The fiscal cliff is a collection of Federal tax and spending changes that will affect the tax liability of nearly every single one of the 160 million wage earners in America. In payroll, potential increases in withholding percentages and the number of allowances claimed for tax situations will directly affect an individual's take-home pay. Tom Reahard, founder and CEO of Symmetry Software states that, 'Regardless of how Congress acts, Americans will see a drastic increase in tax withholding, causing a decrease in take-home pay.'
To display the potential increase in the amount of federal tax that will come out of paychecks come the first of January, Symmetry Software, the company behind the popular PaycheckCity® website, has created a fiscal cliff payroll graph where one can compare pre- and post-fiscal cliff tax amounts for annual income levels ranging from $5,000 to $300,000. Simply visit PaycheckCity® and click on the 'Fiscal Cliff Ahead' image to access the interactive graph.
Here's how the graph works: To see the potential increase in the amount of federal tax that will come out of a paycheck, select a filing status from the Form W-4 (single or married,) and the number of federal allowances claimed. Hover the mouse over the bar that corresponds to the approximate income level. Check the summary window to see the estimated impact the fiscal cliff could possibly have on the amount of federal taxes withheld from a paycheck. For a single individual claiming one federal allowance, with an annual income of $75,000, the graph shows that she currently pays $17,505.50 in federal tax deducted from her paycheck. Should the federal tax and spending changes revert back to the pre-Bush federal calculations from 2001, she will pay $22,448.50, a difference of $2,943, representing a 16.81% increase. For a married one-percenter making $275,000 a year and claiming four deductions, the current tax is approximately $69,273.90. Reverting back to 2001's rates would create a $8,562 increase for a post-cliff tax of $77,835, or a 12% increase.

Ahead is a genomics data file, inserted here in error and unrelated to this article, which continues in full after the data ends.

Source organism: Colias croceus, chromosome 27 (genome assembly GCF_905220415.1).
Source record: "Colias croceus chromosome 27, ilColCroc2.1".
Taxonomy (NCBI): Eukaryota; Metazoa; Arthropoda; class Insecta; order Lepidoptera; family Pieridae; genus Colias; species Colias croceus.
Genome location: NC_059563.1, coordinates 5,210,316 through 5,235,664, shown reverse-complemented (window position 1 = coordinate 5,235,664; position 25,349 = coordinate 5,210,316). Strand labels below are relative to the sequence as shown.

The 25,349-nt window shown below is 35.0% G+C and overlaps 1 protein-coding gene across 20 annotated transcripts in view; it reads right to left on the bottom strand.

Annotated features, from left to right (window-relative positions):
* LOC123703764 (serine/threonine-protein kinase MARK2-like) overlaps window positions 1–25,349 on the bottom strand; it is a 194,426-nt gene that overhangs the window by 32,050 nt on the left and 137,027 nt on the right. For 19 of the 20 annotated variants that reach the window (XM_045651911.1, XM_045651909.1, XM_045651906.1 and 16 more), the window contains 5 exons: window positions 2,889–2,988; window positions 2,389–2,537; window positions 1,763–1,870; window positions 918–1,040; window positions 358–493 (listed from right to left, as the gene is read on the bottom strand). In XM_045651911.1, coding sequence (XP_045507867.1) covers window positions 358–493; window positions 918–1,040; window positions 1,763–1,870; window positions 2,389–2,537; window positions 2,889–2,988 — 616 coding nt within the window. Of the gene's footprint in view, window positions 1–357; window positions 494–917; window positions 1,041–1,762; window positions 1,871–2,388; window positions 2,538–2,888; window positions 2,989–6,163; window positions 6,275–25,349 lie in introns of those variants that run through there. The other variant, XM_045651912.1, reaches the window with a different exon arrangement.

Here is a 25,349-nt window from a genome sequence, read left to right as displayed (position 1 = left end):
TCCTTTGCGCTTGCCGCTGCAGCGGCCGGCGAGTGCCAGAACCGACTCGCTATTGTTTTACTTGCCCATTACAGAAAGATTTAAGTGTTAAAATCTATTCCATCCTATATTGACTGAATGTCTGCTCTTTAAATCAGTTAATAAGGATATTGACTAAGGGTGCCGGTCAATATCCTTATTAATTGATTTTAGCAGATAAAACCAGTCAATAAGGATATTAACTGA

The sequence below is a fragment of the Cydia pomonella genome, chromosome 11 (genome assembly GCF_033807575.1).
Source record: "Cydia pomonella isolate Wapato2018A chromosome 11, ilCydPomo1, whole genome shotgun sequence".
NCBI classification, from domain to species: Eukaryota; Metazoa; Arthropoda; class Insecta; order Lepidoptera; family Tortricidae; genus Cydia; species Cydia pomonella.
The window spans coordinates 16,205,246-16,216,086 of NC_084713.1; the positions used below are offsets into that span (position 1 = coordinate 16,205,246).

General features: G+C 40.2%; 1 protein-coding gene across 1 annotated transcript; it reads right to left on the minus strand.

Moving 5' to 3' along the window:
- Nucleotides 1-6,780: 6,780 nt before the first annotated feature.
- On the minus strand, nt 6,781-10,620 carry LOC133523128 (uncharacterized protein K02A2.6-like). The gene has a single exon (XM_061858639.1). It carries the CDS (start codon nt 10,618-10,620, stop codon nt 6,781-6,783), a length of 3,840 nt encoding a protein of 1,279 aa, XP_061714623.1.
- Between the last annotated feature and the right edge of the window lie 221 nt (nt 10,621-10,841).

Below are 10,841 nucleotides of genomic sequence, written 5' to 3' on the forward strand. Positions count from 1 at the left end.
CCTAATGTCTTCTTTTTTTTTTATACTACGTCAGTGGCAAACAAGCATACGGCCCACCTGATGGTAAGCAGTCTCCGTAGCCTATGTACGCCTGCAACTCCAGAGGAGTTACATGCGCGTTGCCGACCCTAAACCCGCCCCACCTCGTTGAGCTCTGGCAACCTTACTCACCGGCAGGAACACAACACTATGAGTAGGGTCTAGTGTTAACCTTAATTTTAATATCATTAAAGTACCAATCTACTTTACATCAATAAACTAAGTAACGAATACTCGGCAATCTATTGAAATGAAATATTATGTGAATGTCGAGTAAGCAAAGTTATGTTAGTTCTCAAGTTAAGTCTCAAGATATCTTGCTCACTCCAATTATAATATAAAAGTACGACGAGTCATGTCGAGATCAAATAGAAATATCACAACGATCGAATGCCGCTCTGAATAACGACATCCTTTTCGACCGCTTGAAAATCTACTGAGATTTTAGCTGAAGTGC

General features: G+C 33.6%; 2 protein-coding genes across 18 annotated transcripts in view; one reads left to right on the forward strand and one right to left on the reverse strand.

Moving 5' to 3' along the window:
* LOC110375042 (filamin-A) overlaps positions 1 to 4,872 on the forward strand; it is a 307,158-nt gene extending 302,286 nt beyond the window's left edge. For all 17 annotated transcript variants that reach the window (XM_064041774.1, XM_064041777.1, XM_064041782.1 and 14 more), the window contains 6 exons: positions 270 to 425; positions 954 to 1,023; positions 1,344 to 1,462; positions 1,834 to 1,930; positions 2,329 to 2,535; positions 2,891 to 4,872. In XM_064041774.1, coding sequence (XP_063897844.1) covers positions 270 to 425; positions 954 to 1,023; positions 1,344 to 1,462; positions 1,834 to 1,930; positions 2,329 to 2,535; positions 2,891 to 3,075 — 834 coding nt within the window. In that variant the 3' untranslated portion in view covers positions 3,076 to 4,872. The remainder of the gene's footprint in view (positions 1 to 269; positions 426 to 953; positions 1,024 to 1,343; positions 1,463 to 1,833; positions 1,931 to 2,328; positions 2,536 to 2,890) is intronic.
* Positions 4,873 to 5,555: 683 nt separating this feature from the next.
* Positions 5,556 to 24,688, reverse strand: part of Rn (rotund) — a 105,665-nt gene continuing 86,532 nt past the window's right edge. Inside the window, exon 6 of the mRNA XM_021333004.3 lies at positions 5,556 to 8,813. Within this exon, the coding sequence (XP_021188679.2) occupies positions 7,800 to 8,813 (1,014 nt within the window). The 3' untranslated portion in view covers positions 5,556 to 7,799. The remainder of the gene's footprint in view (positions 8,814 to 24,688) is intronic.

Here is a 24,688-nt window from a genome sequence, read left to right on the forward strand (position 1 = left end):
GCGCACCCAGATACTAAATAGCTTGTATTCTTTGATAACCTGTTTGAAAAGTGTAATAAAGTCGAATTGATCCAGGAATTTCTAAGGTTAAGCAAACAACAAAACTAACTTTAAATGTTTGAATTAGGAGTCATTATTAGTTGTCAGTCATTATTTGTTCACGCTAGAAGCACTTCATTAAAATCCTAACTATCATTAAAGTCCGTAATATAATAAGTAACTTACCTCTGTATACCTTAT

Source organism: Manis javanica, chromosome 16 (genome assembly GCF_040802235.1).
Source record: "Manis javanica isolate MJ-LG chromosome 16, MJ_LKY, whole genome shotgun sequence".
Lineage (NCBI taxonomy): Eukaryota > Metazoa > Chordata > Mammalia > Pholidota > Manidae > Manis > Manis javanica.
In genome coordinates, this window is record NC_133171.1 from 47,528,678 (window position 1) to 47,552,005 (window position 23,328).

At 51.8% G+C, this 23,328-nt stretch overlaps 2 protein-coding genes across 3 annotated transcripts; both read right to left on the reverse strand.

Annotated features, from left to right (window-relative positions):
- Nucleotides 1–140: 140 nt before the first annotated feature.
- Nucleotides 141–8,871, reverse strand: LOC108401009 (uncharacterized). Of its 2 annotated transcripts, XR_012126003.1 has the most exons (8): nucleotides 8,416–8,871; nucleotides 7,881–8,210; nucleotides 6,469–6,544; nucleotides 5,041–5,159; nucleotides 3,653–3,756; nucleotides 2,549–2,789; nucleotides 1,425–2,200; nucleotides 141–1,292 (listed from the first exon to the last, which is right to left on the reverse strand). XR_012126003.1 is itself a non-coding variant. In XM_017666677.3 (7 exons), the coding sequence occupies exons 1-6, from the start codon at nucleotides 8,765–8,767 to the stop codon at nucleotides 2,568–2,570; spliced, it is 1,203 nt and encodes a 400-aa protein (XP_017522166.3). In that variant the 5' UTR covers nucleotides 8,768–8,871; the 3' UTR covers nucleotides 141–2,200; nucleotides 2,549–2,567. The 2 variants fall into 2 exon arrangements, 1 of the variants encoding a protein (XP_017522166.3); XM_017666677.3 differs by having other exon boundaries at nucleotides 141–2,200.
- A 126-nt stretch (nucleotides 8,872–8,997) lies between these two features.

Reahard offers the following advice on using Symmetry's online tax graph:
- The analysis on PaycheckCity® offers an estimate of what adjustments in payroll withholding could look like. The term fiscal cliff refers to significant federal income tax code that is set to expire on December 31st, 2012. The payroll-related taxes seen on PaycheckCity® are one small portion of the fuller fiscal cliff picture.
- The number of allowances both single and married individuals will be able to claim on the form W-4 may be impacted by the fiscal cliff because certain deductions may be removed or reduced as tax breaks and phaseouts expire.
- We encourage Americans to work with their tax advisers and monitor the fiscal cliff news closely to determine personal impact.
- Check back at PaycheckCity® in 2013 once the new tax rates are released, to use the most up-to-date paycheck modeling calculators, which will include the new withholding rates for 2013 once Congress enacts new laws for the new year.
- Again, the calculations shown currently are only estimations based on general assumptions from regularly revised government data. The exact tax owed may be more or less than shown, based on tax deductions one qualifies for or any other specific issues relative to a personal tax situation.
For additional information on Symmetry Software's payroll-withholding tools, visit Symmetry.com.
These free resources should not be taken as tax or legal advice. Content provided is intended as general information. Tax regulations and laws change and the impact of laws can vary. Consult a tax advisor, CPA or lawyer for guidance on your specific situation.